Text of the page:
WOLFVILLE, NS - As Anne of Green Gables sings, ice cream! Is there anything more delectable than ice cream? It’s wonderful on a summer’s afternoon!
With the heat wave coming through the Valley this summer, every day seems like the perfect day for ice cream. Luckily, in the Valley, there is no shortage of places to go to satisfy that need.
Did you know there are a few flavours that are quintessentially Nova Scotian or hail from the Eastern Coast of Canada?
Grapenut ice cream was first invented in Wolfville at the Palms Restaurant. The Palms was run by Cecil Young and his mother, Hannah. According to the book, Reflections of a Restaurant Owner's Son by Paul “Butch” Young, one day while making ice cream for the restaurant, it was discovered there was no fresh fruit available to add, which had been the practice. Instead, a handful of grapenuts was taken from a cereal box and thrown into the mix! The rest is history.
Cecil Young’s granddaughter Jane, who lives in Kentville, spoke to her father David about the story of grapenut ice cream. According to David, when grapenut ice cream was first available at the restaurant, everyone bought it and it became very popular. Jane laughs, saying she doesn’t care much for the flavour, nor do many people in her immediate family.
Grapenut ice cream is still available today through both Farmers and Scotsburn suppliers.
- Moon Mist
It was recently discovered that moon mist - a combination of grape, banana and bubble gum ice cream - is a specialty ice cream only found in the Maritimes. Having launched in the 1980s, this ice cream flavour is still just as popular today.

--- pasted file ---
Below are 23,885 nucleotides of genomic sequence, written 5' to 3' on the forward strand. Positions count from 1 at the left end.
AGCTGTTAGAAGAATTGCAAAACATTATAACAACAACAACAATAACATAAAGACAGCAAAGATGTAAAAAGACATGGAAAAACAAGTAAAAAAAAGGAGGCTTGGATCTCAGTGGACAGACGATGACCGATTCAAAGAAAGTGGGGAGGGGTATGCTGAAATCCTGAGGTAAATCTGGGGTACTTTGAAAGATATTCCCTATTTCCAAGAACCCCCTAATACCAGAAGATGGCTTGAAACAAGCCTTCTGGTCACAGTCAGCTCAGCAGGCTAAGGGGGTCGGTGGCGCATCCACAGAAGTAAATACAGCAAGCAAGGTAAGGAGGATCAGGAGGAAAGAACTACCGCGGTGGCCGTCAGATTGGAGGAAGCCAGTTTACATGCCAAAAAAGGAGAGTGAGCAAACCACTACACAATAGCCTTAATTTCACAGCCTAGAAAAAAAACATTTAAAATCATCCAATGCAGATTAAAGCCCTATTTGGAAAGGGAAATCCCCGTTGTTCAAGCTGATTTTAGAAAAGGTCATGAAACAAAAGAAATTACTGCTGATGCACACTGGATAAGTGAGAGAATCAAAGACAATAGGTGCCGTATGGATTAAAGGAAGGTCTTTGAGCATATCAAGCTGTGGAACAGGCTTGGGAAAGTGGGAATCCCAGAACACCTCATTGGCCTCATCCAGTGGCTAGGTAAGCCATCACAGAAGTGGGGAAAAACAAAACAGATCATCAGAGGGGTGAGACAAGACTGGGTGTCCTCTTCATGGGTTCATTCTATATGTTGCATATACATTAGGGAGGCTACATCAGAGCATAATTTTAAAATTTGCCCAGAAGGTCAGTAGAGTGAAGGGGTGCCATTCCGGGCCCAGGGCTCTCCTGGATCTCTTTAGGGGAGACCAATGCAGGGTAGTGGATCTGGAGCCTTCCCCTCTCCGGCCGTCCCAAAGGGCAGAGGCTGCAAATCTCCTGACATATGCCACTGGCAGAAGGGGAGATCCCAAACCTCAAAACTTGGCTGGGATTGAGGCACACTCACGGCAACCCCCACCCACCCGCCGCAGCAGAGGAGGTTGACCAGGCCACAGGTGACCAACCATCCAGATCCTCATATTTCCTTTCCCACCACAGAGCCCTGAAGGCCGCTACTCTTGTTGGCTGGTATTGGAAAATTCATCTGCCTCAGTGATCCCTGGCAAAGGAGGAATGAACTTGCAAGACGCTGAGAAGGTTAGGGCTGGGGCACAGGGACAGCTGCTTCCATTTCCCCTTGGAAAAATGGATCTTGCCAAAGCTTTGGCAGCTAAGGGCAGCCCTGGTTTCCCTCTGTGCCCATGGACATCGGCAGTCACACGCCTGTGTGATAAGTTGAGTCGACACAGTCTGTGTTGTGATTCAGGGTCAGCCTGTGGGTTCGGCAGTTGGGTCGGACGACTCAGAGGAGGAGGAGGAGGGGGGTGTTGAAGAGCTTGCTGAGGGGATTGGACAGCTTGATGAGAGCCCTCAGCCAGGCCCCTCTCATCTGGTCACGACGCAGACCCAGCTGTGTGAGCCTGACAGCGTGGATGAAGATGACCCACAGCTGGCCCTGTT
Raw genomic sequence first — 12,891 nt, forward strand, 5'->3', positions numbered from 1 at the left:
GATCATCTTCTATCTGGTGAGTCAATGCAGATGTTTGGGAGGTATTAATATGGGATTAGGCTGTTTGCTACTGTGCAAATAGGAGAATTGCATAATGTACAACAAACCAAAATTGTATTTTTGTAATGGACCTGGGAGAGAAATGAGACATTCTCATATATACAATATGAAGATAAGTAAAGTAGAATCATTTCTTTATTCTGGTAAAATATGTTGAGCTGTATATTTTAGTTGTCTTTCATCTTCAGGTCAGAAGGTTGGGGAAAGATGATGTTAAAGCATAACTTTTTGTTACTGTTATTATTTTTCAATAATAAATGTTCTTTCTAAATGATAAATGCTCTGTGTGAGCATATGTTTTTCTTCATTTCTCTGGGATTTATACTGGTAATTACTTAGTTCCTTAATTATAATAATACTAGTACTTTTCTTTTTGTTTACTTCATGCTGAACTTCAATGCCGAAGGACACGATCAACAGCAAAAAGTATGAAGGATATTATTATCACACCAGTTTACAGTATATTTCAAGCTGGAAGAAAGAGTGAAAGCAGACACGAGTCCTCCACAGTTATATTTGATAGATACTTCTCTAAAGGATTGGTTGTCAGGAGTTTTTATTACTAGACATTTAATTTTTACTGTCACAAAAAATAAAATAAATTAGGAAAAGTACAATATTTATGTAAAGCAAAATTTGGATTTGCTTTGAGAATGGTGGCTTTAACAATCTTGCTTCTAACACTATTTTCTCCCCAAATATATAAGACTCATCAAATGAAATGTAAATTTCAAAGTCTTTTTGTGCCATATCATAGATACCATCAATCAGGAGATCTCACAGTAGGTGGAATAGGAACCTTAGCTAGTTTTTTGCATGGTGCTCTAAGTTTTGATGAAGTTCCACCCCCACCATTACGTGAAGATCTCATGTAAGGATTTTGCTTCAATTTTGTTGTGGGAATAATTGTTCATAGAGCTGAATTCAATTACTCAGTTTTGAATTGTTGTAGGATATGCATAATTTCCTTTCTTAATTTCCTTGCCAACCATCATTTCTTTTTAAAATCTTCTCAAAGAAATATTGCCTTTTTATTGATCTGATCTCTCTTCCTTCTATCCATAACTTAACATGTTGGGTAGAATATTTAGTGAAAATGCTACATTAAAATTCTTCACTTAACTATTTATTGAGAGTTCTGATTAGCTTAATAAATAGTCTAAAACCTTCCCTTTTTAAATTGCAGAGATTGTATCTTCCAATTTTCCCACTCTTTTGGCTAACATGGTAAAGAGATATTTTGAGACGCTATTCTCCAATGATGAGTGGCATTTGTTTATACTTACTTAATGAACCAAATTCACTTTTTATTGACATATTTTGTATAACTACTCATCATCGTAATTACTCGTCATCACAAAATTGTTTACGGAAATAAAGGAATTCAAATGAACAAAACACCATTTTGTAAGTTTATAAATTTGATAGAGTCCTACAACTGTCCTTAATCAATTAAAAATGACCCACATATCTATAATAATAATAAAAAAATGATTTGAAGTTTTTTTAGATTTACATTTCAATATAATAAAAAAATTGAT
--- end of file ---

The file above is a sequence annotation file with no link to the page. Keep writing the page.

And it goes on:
Sharon Churchill Roe, of Hants Border, can attest to that. As a child, she did not like chocolate.
“In a world dominated by chocolatey ice cream options, it was difficult to find a flavour that I really enjoyed. There was always bubble gum, but then there was the problem of what to do with a mouthful of gum while trying to finish off the rest of the cone. Moon Mist is the perfect choice. Fruity and light, but not too sweet,” she explains.
It is still her favourite to this day.
- Campfire S’mores.
Originally called Kejimkujik Campfire S’mores, Farmers’ describes it as a rich chocolate ice cream with roasted marshmallow flavour, chocolate graham crunch and pieces and swirls of marshmallow.
“A camping vacation in Kejimkujik is one of the most memorable ways to experience and enjoy the natural beauty of the area. What’s more iconic to camping than S’mores around the campfire?” says Claudine Laforce, partnering, engagement and communications officer for Parks Canada in mainland Nova Scotia.
“We are happy to hear that Nova Scotians will be enjoying their summer ice cream treat while reminiscing about fun times at Kejimkujik National Park and National Historic Site,” she adds.
Farmers’, however, has recently renamed the flavour campfire s’mores to prevent any confusion between this flavour and the Kejimkujik National Park, which are not officially or legally bound, says one spokesperson.
“Rest assured,” adds the spokesperson from Farmers’, “Campfire s’mores offers the same great taste, and we do still love Keji!”
According to Heather Hennigar, part owner of Hennnigar's Farm Market in Greenwich, one of the most popular ice cream destinations in the area, there are a couple of new flavours for the 2018 season. These include maple raspberry donut, strawberry white chocolate and lactose free very vanilla and completely chocolate.
Regardless, Hennigar says the most popular ice cream flavours are sea salt carmel and moon mist, adding that customers can never go wrong with moon mist.